If you are on speaking terms, talk to her about how she can pay off this debt. She may have to work a second job, sell her car or move back in with her parents or take a roommate. Those are all drastic steps, but she borrowed and spent the money. She should do what it takes to make good on her debt to you.

Another step you can take is to try to negotiate the debt with the credit card company. About half the debt is late fees and interest. Paying back money that has been spent is one thing. Paying $30,000 in interest and late fees is another. Contrary to the ads you may have seen and heard, negotiating debt is not easy or automatic. However, in this case, it's worth a try. See "Credit card debt negotiation in 3 (not) easy steps."

If you cannot get your friend to pay, and the bank does not negotiate enough to make it possible for you to pay off the debt, I'm afraid you'll need to consider bankruptcy. As scary as bankruptcy sounds, it's not as scary as being hounded for a debt that, if ignored, will soon be in the six figures.

Bankruptcy is no walk in the park. It involves paperwork, meetings and time. You lose some control of your money and your credit score tanks.

On the other hand, the bankruptcy courts generally do not take personal items. Depending on the laws in your state, you probably can keep all or most of your other assets, including your car. Bankruptcies are public records, but who sits around reading bankruptcy announcements? Your friends and relatives don't need to know unless you tell them. (If you do tell them, you'll be surprised at how many people admit they've been through bankruptcy themselves!) If you have a steady income, you may be able to file Chapter 13 bankruptcy , which puts you into a payment plan for the next three to five years.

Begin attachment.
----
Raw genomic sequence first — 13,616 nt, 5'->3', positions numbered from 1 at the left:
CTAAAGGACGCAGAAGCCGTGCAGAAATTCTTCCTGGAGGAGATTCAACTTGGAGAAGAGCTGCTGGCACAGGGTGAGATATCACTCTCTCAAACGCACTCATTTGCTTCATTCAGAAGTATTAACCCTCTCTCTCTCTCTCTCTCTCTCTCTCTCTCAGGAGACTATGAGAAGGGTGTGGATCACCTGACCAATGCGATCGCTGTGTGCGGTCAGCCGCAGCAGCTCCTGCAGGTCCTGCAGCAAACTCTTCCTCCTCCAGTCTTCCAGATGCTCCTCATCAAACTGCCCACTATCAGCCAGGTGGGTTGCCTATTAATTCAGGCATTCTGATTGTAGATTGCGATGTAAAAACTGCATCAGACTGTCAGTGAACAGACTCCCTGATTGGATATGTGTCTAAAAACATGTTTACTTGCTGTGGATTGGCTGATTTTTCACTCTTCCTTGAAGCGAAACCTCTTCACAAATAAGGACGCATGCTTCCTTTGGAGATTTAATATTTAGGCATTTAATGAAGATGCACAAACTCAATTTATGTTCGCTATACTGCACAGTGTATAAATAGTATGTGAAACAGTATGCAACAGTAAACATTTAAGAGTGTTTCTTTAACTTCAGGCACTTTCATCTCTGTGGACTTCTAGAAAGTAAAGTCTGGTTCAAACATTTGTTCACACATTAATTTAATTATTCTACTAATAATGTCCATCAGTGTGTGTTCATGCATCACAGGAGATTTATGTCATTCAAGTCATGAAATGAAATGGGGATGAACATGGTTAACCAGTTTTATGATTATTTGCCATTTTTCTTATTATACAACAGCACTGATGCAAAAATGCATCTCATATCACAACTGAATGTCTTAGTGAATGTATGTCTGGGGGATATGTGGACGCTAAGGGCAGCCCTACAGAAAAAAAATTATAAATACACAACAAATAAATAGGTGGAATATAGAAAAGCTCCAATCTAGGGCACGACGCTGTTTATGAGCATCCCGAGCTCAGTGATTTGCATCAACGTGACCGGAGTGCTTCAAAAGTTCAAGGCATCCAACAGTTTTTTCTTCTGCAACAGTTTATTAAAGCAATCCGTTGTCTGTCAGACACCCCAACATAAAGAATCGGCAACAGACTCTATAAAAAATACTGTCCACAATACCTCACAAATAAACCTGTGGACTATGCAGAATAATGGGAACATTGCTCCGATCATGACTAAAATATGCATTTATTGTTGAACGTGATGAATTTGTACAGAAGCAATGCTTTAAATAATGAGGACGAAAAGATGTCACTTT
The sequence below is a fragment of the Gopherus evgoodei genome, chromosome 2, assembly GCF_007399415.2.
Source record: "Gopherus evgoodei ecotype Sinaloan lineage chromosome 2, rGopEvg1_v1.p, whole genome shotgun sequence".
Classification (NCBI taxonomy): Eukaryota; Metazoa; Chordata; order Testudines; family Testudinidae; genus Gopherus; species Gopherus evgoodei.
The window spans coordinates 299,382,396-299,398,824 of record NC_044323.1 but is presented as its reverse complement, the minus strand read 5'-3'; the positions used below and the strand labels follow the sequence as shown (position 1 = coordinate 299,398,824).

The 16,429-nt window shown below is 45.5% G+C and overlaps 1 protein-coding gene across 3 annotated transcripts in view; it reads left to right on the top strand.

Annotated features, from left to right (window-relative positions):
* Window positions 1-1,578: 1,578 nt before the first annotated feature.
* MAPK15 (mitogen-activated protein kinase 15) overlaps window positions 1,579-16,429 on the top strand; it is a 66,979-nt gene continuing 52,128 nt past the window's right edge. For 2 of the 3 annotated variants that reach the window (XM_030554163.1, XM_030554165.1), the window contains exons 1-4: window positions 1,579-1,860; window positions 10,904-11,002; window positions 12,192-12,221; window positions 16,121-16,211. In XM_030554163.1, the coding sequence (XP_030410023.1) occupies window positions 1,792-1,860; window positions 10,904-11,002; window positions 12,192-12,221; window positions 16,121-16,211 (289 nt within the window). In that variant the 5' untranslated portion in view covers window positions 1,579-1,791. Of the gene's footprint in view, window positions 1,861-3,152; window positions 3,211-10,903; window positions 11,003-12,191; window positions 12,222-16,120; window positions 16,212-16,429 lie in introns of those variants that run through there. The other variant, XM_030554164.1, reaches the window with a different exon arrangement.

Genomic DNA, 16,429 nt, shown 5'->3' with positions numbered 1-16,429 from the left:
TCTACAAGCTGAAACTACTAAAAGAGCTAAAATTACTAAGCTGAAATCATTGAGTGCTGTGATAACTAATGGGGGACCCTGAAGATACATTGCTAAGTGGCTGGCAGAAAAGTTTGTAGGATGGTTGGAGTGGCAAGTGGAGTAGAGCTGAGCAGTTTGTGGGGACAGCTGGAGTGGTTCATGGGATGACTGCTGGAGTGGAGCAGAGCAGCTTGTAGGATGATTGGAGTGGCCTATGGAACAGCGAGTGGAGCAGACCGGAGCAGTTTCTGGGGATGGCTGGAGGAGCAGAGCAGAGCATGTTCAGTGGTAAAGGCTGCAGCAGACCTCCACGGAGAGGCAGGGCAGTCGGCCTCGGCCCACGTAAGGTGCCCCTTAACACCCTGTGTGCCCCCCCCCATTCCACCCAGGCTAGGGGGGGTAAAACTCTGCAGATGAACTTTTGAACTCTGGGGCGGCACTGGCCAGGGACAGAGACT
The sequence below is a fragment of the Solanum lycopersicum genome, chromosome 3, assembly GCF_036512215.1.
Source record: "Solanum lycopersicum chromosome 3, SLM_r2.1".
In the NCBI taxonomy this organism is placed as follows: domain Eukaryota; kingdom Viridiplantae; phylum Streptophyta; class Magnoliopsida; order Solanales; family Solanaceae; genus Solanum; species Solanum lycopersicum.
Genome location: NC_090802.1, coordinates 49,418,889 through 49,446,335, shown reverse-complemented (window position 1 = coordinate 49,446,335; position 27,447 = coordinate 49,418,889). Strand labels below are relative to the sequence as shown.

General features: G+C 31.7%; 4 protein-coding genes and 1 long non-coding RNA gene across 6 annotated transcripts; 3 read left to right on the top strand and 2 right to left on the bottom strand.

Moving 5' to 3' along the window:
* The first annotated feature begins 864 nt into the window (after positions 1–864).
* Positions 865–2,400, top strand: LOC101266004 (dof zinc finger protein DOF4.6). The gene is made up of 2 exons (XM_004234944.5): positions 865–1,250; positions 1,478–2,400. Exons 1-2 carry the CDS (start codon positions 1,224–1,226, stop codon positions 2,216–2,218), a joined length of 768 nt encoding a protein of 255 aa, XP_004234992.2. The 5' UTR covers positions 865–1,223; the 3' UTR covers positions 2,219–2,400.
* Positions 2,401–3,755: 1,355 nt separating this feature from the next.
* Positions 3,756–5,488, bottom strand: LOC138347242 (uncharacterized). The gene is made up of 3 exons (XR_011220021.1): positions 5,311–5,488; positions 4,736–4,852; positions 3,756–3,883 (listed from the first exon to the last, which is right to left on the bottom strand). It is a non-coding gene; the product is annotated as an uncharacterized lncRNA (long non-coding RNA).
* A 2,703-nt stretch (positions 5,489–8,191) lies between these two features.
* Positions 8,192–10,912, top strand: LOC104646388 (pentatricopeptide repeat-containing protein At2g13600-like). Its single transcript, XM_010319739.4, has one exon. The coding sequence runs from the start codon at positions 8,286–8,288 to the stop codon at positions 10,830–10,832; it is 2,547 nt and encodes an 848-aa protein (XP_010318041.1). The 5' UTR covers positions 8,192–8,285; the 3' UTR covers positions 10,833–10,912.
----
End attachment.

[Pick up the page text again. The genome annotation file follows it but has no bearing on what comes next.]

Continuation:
This would be a good time for you to find a nonprofit agency affiliated with the National Foundation for Credit Counseling or the Association of Independent Consumer Credit Counseling Agencies. A credit counselor can look at your total financial picture and help you make the best decisions.

I only recommend bankruptcy in extreme cases, such as medical catastrophe, business failure or a debt run up by someone else. You've experienced two out of three of these events. If you don't take action now, it will only get worse. If you find help and make some tough decisions, however, you can take this as a lesson learned and move on.

See related: What to expect when filing for bankruptcy

Meet CreditCards.com's reader Q&A experts
Vexed by a personal finance problem? CreditCards.com's Q&A experts answer questions from readers every weekday. Ask a question, or click on any expert to see their previous answers.
Gary Foreman, New Frugal You columnist Gary Foreman,
"New Frugal You"
Sally Herigstad, To Her Credit columnist Sally Herigstad,
"To Her Credit"
Cathleen McCarthy, Cashing In columnist Cathleen McCarthy,
"Cashing In"
Jane McNamara, Let's Talk Credit columnist Jane McNamara,
"Let's Talk Credit"
Elaine Pofeldt, Your Business Credit columnist Elaine Pofeldt,
"Your Business Credit"
Erica Sandberg, Opening Credits columnist Erica Sandberg,
"Opening Credits"

Published: August 31, 2012